I confess to having a vested interest in this book. Two or three years ago, the author Paul John Dykes contacted me to verify a point of information about Neil Mochan’s Celtic career, and he told me he was writing a biography of Neil.
I was highly pleased, and intrigued.
Intrigued, because nobody had ever got round to writing about Neil Mochan, a life-long Celtic man who joined the club as a player in 1953 and who, after retiring, returned to Celtic Park in the 1960s as a trainer (at Jock Stein’s insistence), and who was one of the manager’s most trusted lieutenants during ‘the glory years’.
What stories he could tell!
Pleased, too – because Neil was a genuine Celtic man and surely more deserving of recognition than other more flamboyant characters who spent a season or two basking in the spurious glare of publicity at Celtic Park.
Who deserves a biography?
Certainly the super stars do… but only if their lives and times were interesting.
And probably cult-heroes, men who have somehow touched the hearts of the supporters with their character and skill (although in some cases a lack of skill might be a more accurate description).
And the celebrity-type players, more famous for being famous or notorious.
Personally, I sometimes wonder at the authors’ choices of fringe players unless these men are articulate and intelligent enough to keep themselves out of the narrative and concentrate on their more celebrated colleagues.
An analogy with the film industry might help. At the start of most film the credits start to roll: the names of the two principal stars, followed by the title and then ‘ALSO STARRING’ with the names of the better-known of the rest of the cast.
Of the ‘ALSO STARRING’, Neil Mochan would lead the way.
But that does not mean he was not a major player, either on the pitch or in later years in Celtic’s back-room.Listen to the latest episode of the award-winning A Celtic State of Mind with ACE CITY RACERS
It was Homer who originated the dramatic device of starting a story not at the chronological beginning but at a later high point in the action… and Paul John Dykes does that superbly in ‘Celtic’s Smiler’. He describes a young Neil Mochan in 1950 playing at Celtic Park on the first day of the league season, and surprising everybody with three well-taken goals. It was a typical performance by a natural goal-scorer, and a herald of things to come for a player performing in the hoops.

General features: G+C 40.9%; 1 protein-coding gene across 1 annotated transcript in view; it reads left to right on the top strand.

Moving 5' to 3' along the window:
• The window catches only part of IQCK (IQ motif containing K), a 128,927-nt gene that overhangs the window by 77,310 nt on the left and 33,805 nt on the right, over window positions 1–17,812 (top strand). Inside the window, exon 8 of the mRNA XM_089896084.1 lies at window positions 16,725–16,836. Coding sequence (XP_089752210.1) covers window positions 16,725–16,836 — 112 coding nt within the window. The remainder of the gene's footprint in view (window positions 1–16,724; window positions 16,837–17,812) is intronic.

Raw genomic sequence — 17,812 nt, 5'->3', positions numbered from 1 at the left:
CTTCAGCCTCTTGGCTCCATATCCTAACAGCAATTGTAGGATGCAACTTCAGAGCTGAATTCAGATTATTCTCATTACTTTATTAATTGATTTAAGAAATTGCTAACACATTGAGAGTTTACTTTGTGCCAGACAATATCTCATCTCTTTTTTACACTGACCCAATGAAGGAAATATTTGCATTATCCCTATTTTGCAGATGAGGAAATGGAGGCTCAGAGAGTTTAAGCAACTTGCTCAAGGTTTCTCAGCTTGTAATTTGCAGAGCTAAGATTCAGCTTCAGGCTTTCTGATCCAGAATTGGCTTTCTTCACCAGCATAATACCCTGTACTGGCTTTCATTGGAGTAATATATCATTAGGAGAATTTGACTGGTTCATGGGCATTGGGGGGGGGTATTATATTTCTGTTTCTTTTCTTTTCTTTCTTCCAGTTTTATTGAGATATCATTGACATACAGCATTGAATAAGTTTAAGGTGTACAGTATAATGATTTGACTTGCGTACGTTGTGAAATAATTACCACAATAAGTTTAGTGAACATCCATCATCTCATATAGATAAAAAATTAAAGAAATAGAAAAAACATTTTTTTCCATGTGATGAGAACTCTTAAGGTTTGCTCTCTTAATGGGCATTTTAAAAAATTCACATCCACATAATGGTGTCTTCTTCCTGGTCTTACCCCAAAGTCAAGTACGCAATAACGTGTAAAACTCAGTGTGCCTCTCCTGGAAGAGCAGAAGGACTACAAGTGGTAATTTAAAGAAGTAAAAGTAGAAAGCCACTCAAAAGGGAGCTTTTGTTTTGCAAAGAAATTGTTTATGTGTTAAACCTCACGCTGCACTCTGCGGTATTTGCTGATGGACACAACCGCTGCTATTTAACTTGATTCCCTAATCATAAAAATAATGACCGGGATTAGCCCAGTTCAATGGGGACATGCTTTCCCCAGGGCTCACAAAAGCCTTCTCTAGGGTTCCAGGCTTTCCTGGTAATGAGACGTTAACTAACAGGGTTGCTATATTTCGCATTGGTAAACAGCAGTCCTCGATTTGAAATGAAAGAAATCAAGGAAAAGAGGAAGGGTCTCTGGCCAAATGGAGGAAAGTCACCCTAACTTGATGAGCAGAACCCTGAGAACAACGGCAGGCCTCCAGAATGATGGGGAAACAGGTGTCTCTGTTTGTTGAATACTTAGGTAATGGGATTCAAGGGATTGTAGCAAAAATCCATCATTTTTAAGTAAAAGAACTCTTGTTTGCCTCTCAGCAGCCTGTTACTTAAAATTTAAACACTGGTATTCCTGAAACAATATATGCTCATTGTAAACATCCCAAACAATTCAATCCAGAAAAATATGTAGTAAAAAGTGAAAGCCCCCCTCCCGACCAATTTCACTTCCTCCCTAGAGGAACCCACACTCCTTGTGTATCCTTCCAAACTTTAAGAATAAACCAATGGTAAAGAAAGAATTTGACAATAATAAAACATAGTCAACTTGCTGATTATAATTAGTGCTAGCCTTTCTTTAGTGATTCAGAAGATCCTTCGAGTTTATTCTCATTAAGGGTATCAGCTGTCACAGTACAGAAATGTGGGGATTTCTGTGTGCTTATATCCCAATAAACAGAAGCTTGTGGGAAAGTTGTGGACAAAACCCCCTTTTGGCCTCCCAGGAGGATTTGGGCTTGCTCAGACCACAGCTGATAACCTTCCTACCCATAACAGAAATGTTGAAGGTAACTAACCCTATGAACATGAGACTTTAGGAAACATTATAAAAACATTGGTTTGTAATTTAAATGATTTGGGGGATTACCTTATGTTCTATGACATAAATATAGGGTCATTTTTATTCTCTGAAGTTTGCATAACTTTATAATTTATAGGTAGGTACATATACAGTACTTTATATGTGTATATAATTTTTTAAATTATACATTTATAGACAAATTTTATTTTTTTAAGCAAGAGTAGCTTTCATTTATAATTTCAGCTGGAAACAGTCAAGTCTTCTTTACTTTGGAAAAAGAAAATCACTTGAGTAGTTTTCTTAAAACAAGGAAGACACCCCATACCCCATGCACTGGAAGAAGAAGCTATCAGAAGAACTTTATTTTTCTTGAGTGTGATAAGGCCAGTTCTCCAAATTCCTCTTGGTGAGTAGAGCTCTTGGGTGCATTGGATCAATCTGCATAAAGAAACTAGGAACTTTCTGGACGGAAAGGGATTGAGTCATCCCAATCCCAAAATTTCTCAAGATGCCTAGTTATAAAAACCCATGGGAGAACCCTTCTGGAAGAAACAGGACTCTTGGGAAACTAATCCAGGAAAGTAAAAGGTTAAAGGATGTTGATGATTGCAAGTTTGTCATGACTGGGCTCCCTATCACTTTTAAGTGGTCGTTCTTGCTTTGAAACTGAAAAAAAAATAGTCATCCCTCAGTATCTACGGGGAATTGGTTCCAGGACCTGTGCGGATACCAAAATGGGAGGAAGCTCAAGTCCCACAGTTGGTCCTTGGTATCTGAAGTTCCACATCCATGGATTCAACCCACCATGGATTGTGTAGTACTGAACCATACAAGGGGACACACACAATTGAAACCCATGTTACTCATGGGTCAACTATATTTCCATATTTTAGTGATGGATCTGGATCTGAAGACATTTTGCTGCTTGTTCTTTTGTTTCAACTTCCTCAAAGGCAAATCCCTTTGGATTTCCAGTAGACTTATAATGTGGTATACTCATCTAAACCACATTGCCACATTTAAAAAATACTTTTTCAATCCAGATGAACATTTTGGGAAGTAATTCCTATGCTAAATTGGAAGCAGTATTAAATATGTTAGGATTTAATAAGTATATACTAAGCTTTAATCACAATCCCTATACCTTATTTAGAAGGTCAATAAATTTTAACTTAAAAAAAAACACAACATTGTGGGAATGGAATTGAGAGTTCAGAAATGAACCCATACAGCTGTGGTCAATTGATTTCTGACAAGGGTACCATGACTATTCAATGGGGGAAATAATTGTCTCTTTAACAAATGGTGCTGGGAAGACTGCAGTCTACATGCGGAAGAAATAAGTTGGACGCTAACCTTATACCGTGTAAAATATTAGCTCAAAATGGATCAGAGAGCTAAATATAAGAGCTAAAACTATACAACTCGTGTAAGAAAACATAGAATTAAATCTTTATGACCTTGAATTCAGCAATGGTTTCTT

I admit that I (who have a fair knowledge about Celtic’s history) felt uneasy as I was reading this opening chapter feeling that the author had lost his way, that his facts were wrong… but, by a masterful sleight-of-hand, Paul John Dykes won me over. (And it would be unfair to reveal exactly how).
From that moment I was hooked.
Typical of a conscientious, detailed biography, shortly afterwards, the author describes the subjects’s youth and upbringing in the village of Carron where the Mochans constituted a large, typically Irish immigrant family. This is not mere background information; it provides insight into the basis of Neil Mochan’s character and values.
And there is interesting material about Neil Mochan’s early career too… and it is clear to me that the author has traced that career with commendable diligence. He has done the leg-work: spoken to family members, interviewed contemporaries, checked the newspapers and football magazines…
The result is a compelling read.
Concentrating on this book, I have a personal admission to make. I am a voracious reader, and I read very quickly. In addition, I have exacting standards and have to confess that many sporting books I have been unable to complete reading: lack of interest for the reader, frustration at errors in fact, or awkwardness in style or language.
That was not the case with ‘Celtic’s Smiler’.
I read it at one sitting, and that is surely a clear indication of its worth. Perhaps even more noteworthy is the fact that about a week later I re-read it cover to cover… and appreciated and enjoyed it even more. I should add that these two readings were for simple enjoyment; it is only recently that I was asked to review it.
Some books are described rather patronizingly as “a labour of love”. This biography is more than that, imbued as it is with a fondness for the subject, a man appropriately nicknamed ‘Smiler’. It is an honest book about a working-class ‘hero’, a boy born and raised in Carron and who parlayed his skill and enthusiasm for football into a decent (no, an admirable) career.
Paul John Dykes traces every aspect of that career commendably, and avoids the obvious temptation to deal exclusively with Neil’s Celtic career (although that would have been enough for a book in itself). Think of that career: signed for Celtic on the eve of the Coronation Cup in 1953, a key member of the double-winning side of 1953/54, a player at Scotland’s ill-fated 1954 World Cup expedition, a scorer of two goals in Celtic’s 7-1 triumph over Rangers in 1957, a steadying influence on ‘Kelly’s Kids’ throughout that barren spell… and then his return to Celtic Park as trainer to be re-united with Jock Stein…
Arguably, the three most memorable matches in Celtic’s history are as follows: the 7-1 League Cup final win in 1957, the European Cup final at Lisbon in 1967, and the 4-2 title-clinching win over Rangers at Celtic Park in 1979. Neil Mochan, a true Celtic man for more than forty years, was there (and played a vital part) in all three: as a player in 1957, as the trainer in 1967, and as kit-man in 1979.
Paul John Dykes deserves our thanks (and congratulations) for making us remember Neil Mochan.Watch A Celtic State of Mind at the Stevie Chalmers auction: